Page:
And with basic features like automated recurring billing and payment reminders, automatically synced data with your other financial services like your bank, credit card, or PayPal, as well as cloud-based data backup, you can rest easy. If what you’re looking for is simple and frills-free, you can’t beat with Wave Accounting.

FreshBooks

Looking for a program that’s simple to use and offers reliable, top-notch customer service, as well as various integrations? FreshBooks makes it easy for you to invoice customers and track both billable hours and expenses. You can send payment reminders and see when a client has viewed your invoice.

Via FreshBooks

One downside is that FreshBooks is meant for single-entry accounting only, so if you require more complex features, this may not be the best choice for you. But with an easy-to-use intuitive design, mobile apps, and solid invoicing and billing capabilities, it gets the job done for a small business that doesn’t need all the fancy bells and whistles. Keep in mind that pricing is set upon your number of customers, as well as features and additional users.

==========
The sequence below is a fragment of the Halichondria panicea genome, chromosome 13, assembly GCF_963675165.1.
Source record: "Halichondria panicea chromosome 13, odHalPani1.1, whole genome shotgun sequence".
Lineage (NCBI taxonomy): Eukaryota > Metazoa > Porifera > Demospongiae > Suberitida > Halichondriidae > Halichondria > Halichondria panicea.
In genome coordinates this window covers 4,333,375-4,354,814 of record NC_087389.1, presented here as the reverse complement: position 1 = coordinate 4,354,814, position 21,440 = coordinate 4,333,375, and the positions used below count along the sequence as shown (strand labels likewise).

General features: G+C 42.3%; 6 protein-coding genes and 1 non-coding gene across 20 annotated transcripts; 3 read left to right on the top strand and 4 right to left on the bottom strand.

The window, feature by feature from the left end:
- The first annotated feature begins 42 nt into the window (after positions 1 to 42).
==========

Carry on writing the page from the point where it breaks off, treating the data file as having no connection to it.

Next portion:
Xero

If you’re looking for a platform that provides real-time updates from your bank and credit cards, and you’re the type who wants to know what’s going on with your finances on a moment to moment basis, a subscription with Xero will be your best bet.

Via Xero

Xero features a subscription model with tools for bookkeeping, invoicing, expense management, taxes and more. When you upgrade from the starter subscription (which allows you to send invoices to send five invoices and quotes, and reconcile 20 bank transactions per month), you get unlimited access to these features plus payroll, so you can adjust as your business expands.

Guest post: About the Author

Lauren Pezzullo is an east-coast-raised Austinite and musicophile who writes about the latest software and B2B trends for TrustRadius. She’s currently at work on her debut novel.

 

Tools Bootstrapped Business Owners Will Love

The most obvious weakness that a bootstrapped business has is its lack of capital. Without investment, a business simply can’t grow. The biggest strength of a bootstrapped business? Most often, it’s the creativity and enthusiasm of the founders. By hook or by crook, they find a path to success, using their minimal resources effectively.